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Bias & Fairness in Tests (Rust & Golombok)

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1 Bias & Fairness in Tests (Rust & Golombok)
Important to note: serious consequences follow from test results! Think about it from the client’s perspective Selection test: You don’t get the job Academic test: You lose a year’s work Clinical tests: get/don’t get help Important to make the right decisions based on the results

2 Bias and fairness How “correct” our decisions are can be thought of in terms of two properties: Fairness - The social justice issues surrounding the employment of the test Bias - A statistical artefact in the test which makes it respond differently to different groups

3 Fairness in tests This is not so much a flaw the test as of the use of the test Can only consider fairness in terms of the societal norms which apply We can examine the pattern of decisions which have been made based on that test

4 Fairness and Justice Depending on the focus on authority in a society, tests might be applied more or less strictly An “unfair test” is one whose consequences do not match the value system of the society

5 Fairness: an example Imagine we set a super hard exam for 206F
Two thirds of the class fails the test I can do two things: Accept the marks as they are and see you next year Adjust the test marks to increase the pass rate Which is the fair thing to do?

6 Fairness: an example If the society’s norms are such the institution is emphasised over theindividual, accepting the results is the fair thing to do If the society’s norms are such that the individual is emphasised over the institution, adjusting the results is the fair thing to do

7 Bias in tests A bias exists in a test if gives different results for different populations Example: Army Alpha Soldiers almost always scored lower than officers

8 Bias: good or bad? Good: Bias can be used to identify which population a client belongs to Should he be officer or soldier? Bad: Creates a false impression of difference between groups Foreign language ability can “reduce” intelligence

9 Bias: Good or Bad? Irrelevant: If the test only really gets used by one population, who cares? Decide on the importance of bias based on the situation Bias is never an issue of “right” or “wrong” - it is a purely statistical concept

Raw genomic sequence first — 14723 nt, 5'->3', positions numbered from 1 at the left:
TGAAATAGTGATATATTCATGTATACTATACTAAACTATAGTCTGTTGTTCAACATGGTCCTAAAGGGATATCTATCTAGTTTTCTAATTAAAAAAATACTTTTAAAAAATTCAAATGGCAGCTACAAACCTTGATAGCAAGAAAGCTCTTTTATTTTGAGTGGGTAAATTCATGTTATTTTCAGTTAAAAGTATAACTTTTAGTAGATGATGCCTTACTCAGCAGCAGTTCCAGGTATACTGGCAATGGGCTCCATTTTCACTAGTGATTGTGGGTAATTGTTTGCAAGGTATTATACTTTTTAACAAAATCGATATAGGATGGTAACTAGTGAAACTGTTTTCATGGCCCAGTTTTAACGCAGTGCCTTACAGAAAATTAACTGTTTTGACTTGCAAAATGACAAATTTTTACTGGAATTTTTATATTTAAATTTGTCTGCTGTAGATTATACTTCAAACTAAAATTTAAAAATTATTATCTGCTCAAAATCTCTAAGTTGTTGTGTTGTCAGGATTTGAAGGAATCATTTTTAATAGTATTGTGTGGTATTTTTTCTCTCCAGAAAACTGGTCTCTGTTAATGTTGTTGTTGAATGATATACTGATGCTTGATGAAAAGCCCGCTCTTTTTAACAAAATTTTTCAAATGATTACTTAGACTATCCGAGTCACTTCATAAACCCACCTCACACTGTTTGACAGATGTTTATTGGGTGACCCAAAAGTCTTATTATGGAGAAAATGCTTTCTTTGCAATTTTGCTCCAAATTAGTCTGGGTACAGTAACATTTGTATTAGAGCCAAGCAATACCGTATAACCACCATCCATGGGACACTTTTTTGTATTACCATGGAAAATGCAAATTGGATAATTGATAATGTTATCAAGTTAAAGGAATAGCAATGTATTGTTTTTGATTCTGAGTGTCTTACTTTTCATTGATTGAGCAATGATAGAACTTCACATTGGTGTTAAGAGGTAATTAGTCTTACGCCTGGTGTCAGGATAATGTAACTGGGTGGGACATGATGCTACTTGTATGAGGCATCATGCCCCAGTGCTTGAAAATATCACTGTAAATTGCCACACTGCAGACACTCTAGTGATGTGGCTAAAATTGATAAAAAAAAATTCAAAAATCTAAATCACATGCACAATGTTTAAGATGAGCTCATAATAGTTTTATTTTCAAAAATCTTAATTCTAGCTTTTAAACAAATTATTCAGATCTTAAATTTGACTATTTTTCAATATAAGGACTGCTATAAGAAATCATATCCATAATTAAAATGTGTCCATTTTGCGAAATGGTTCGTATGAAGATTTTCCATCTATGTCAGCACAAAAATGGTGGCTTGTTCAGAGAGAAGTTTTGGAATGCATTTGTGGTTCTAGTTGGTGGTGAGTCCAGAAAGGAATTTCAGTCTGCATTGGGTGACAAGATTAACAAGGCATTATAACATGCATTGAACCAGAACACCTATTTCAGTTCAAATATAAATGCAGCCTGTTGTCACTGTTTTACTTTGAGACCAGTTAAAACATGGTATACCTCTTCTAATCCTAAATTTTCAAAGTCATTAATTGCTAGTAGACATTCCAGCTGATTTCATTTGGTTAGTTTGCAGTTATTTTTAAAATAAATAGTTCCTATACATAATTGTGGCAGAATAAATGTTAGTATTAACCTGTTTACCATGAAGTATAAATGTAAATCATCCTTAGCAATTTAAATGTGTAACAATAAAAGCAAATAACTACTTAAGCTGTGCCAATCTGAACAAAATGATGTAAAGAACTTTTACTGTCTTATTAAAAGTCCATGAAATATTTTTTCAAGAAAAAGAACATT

10 Forms of bias Bias can appear in three forms: Item bias
Intrinsic test bias Extrinsic test bias We can examine each of these sources of bias separately and address each individually

11 Item bias The bias exists in individual questions
eg. a questions about dollars, quarters and dimes would be biased Linguistic bias (idioms, slang, etc) common interracial bias This type of item is common in IQ tests (!)

12 Identifying item bias Do item analysis
I.e. check out each item of the test separately Identify possible relevant subgroups Work out the “facility value” of each question for each group the proportion of people who get it right

13 Item bias: example Imagine we have a test with 3 questions
We think it might be language biased Look at the groups: native english speakers, others Work out facility value Native: A: 0.68 B: 0.96 C: 0.57 Other: A: 0.59 B: 0.24 C: 0.59 Big difference in item B, so it is biased

14 Item offensiveness Eg: Shown an engineer and a psychologist “Which is smarter?” Related to item bias offensive items not necessarily biased Offensive items should be removed May interfere with subsequent items

15 Intrinsic test bias The test has different mean scores for different groups Does not exist in specific questions (Item bias), but rather a general phenomenon Common in language groups It is a matter of degree

16 Causes of intrinsic bias
Tests created with a specific group in mind are biased in this way Other groups perform worse The more different the group, the bigger the difference

17 Extrinsic test bias When the test is unbiased, but decisions made using the test are biased Eg. a test finds a true difference, and this leads to one group getting selected more than another Extrinsic bias is the overlap between fairness and bias

18 Extrinsic bias: example
On the SAT, poorer children tend to perform worse than richer children This is a real difference - poorer children have less access to the requirements to academic success The SAT was used to select university applicants poorer children were selected far less frequently

19 Extrinsic bias and ideology
Do you believe in “true differences” Or do you rather believe in “unexplored potrential”? It is a fact that poorer kids did worse at university (in the USA) Do we use this as a basis for not selecting them? No way to take a “scientific” ideology-free standpoint on extrinsic bias

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